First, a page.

"A good value medium bodied claret that I would happily buy again, though I prefer Château Lamothe Saint Germain, Bordeaux 2017 at £6.95"
I would recommend this wine
"Pleasant, drinking now claret, bought as part of the 2018 case - cheapest and first one sampled so 5/10 for comparative purposes. "
"Very pleasant to drink, but as commented on by another reviewer, there is a large amount of sediment. I had to filter and decant before I could drink it; very unexpected for only a 2018 vintage."
"Not impressed. I bought this as a daily tipple and did not expect anything grand at tis price but . I found it 'raw' . Does improve when warmed to room temp but I will return to Laborie "
"Pleasant enough, with upfront Red fruit, Fades a bit in mid-palette but good value at £6-95 bottle."
"Had to pour it away, quite significant amounts of sediment in both bottles. "
"Really not enjoying this one. Very basic. The Ch La Grave de Bertin 2018 was significantly better for only a pound more."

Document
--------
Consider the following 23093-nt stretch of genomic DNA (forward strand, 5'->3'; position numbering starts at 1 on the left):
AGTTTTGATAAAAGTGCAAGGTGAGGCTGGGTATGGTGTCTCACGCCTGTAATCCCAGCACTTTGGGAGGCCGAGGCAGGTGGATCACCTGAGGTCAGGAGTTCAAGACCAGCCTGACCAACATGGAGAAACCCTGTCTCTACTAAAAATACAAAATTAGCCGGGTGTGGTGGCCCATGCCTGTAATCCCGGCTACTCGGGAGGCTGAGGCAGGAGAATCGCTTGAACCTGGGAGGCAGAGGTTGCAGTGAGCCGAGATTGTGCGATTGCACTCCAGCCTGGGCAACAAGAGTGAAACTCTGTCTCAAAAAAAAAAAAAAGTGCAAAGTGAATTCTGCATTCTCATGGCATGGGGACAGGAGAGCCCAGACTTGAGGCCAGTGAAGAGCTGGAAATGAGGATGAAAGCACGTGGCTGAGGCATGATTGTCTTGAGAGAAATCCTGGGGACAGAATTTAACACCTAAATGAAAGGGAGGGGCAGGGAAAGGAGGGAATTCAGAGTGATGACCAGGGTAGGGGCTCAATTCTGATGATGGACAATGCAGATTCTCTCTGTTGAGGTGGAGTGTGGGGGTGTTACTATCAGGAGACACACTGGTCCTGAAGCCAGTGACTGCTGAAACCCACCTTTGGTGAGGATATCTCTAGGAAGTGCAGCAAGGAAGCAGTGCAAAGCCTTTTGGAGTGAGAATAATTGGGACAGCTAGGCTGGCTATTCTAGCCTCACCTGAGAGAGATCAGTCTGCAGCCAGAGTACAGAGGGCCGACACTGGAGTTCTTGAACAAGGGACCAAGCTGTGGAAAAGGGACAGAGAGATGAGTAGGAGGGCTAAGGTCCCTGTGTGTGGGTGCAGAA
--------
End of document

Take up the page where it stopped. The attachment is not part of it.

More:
"We enjoyed this. Very good value. Would buy again. "
I would recommend this wine
"This has been pushed quite hard by TWS in recent weeks but we found it most disappointing
Thin and vinegary supermarket quality"
"Very clean and good fruit. Not a long finish but it does only cost £6.95 so you cannot really complain. A good find by the Society and let's hope it is typical of the quality in Bordeaux from the 2018 vintage."
"I thought this a good value and pleasant mouthful. I shall buy it again."
"Easy drinking and remarkably good value."